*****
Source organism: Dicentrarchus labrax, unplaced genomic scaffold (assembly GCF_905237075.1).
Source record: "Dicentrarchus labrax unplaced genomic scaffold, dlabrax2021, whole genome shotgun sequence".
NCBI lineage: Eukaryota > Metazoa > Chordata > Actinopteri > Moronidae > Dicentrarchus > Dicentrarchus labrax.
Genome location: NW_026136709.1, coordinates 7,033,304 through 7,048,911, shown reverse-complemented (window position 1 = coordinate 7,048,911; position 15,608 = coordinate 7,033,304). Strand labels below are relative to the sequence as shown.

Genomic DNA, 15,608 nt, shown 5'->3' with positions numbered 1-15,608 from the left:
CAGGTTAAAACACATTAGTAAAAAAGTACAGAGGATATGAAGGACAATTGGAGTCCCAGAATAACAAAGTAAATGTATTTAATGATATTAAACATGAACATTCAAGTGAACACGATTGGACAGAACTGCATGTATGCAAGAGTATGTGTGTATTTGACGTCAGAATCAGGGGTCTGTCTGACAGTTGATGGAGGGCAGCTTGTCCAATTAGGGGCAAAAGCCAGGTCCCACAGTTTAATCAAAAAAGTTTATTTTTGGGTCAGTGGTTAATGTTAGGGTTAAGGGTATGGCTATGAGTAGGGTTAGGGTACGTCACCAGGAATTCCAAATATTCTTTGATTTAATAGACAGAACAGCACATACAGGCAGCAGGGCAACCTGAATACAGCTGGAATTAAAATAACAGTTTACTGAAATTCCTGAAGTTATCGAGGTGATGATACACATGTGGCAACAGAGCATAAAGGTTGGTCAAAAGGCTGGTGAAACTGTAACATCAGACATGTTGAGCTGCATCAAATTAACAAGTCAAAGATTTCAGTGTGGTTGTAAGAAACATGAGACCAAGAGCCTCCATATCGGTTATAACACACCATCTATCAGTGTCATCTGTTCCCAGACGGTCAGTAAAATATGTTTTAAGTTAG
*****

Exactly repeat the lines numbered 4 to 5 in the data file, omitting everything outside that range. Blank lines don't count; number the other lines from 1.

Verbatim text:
Genome location: NW_026136709.1, coordinates 7,033,304 through 7,048,911, shown reverse-complemented (window position 1 = coordinate 7,048,911; position 15,608 = coordinate 7,033,304). Strand labels below are relative to the sequence as shown.

Genomic DNA, 15,608 nt, shown 5'->3' with positions numbered 1-15,608 from the left: